Accusation flies in Jordan-Moore race
Overland Park Republican congressional candidate Nick Jordan on Thursday charged his opponent, 3rd District U.S. Congressman Dennis Moore, as a major contributor to the country’s current economic crisis.
Jordan compared Moore to Nero, playing the fiddle while Rome burned, as he detailed an amendment Moore co-authored that Jordan says gutted a 2007 bill increasing regulation of Freddie Mac and Fannie Mae. He also criticized Moore’s support of the bailout bill, charging Moore with accepting $2 million in campaign contributions from Wall Street companies, including contributions from those directly impacted by the bailout bill on the day the bill passed.
Jordan, currently a state senator representing the 10th District, which includes Shawnee, promoted the announcement as proof that Moore had a central role in the economic crisis now affecting the nation and a perfect example of why change is needed in Washington.
“I think you need to look at the process that brought us to this point, and we need to realize that there was a lot of people ignoring the problem, ignoring solutions to the problem, and they let it become a crisis,” Jordan said.
Jordan pointed to a bill, H.R. 1427, the 2007 Federal Housing Finance Reform Act, which the House passed in May of 2007 to establish a new regulator for government-sponsored enterprises, including Fannie Mae and Freddie Mac. With three other House members, Moore co-authored amendment that Jordan said limited the authority of new regulators.
“The affect of Dennis Moore’s amendment, which became law, prevented authorities from considering the threat that the bloated size of Fannie Mae and Freddie Mac’s toxic loans posed to the larger U.S. and world economies,” Jordan said. “It prevented the regulator from reducing Fannie Mae and Freddie Mac’s size if they were about to trigger the financial melt-down.
“The Wall Street Journal, National Public Radio and the Washington Post all agree, Moore’s amendment resulted in a regulator that would lack the authority to limit the risk that Fannie and Freddie’s $1.4 trillion mortgage-backed securities portfolios posed to the entire financial system,” he added.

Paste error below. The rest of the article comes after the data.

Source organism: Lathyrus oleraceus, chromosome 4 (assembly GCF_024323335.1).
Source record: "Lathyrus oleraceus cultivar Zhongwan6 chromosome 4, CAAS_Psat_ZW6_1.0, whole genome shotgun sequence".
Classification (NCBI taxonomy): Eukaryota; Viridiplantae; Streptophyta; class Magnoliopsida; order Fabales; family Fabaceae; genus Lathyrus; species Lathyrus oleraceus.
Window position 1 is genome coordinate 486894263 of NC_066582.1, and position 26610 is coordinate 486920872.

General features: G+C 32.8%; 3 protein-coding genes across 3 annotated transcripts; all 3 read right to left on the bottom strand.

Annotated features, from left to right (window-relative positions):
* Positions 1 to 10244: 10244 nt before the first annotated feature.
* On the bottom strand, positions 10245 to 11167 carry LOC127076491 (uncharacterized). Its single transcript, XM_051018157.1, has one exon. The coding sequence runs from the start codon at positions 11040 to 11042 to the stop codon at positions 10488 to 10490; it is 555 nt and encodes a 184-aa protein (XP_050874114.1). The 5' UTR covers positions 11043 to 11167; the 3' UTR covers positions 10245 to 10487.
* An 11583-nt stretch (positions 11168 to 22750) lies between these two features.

However, while Jordan said the H.R. 1427 amendment passed into law, Moore’s office said it died because it was never considered by the Senate.
After he was made aware of Jordan’s statements, Moore responded by saying Jordan was misrepresenting the amendment.
“I don’t think Nick Jordan knows what he’s talking about,” Moore said. “The amendment that I offered was intended to increase, to enhance regulation of Freddie and Fannie — not to decrease but to increase regulation, but make sure they still have an opportunity to do their job. But certainly not to lessen regulation.”
Jordan also pointed to Moore’s role on the House Financial Services Committee, in charge of overseeing Fannie Mae and Freddie Mac, saying he had not done enough to prevent the current economic crisis. He said the committee pushed policies that directed Fannie Mae and Freddie Mac to increase the “toxic” high-risk loans that led to the crisis, adding that Moore had taken $30,000 in campaign contributions from the two, more than any other Kansas elected official.
Jordan also criticized Moore for accepting campaign contributions from companies related to Wall Street.
“For 10 long years, Dennis Moore sat on committee responsible for holding Wall Street accountable and failed to stop them, but he did take nearly $2 million in campaign cash from Wall Street special interests and then recently voted to bail them out,” Jordan said.
Jordan said that on Sept. 29, Moore took nearly $34,000 in campaign cash from some of companies affected by the $700 billion bailout bill.
“Wachovia and General Motors are two of those who gave him money,” Jordan said, providing a document that showed several insurance-related contributors from Sept. 29.
Wachovia contributed $2,000 on that day, though the document did not include information for General Motors.
“If they are so broke, why would they have so much money to hand out?” Jordan said.
Jordan said he has never taken money from businesses or groups that one of his committees had regulatory authority or oversight on.
Moore said he had tried to take action on the housing crisis, voting in support of the 2005 Federal Housing Finance Reform Act, which also would have created more regulation for Fannie Mae and Freddie Mac. It was another bill that was approved by the House and never considered by the Senate due to opposition in the White House.
Moore said he didn’t know of any contributions from Wall Street firms or from Fannie Mae and Freddie Mac.
“Whatever contributions are reported on our returns are there,” he said. “I don’t know; I haven’t seen them.”
In response to Jordan’s metaphor for Nero and charges that Moore had looked the other way with the oncoming economic crisis, Moore said it was an attempt to garner media attention.
“Nick Jordan has a lot of fantasies, and he’s not averse to stating those in front of the news media,” Moore said. “… We should be talking about the real issues facing our country right now, and he should not be making up things like this.”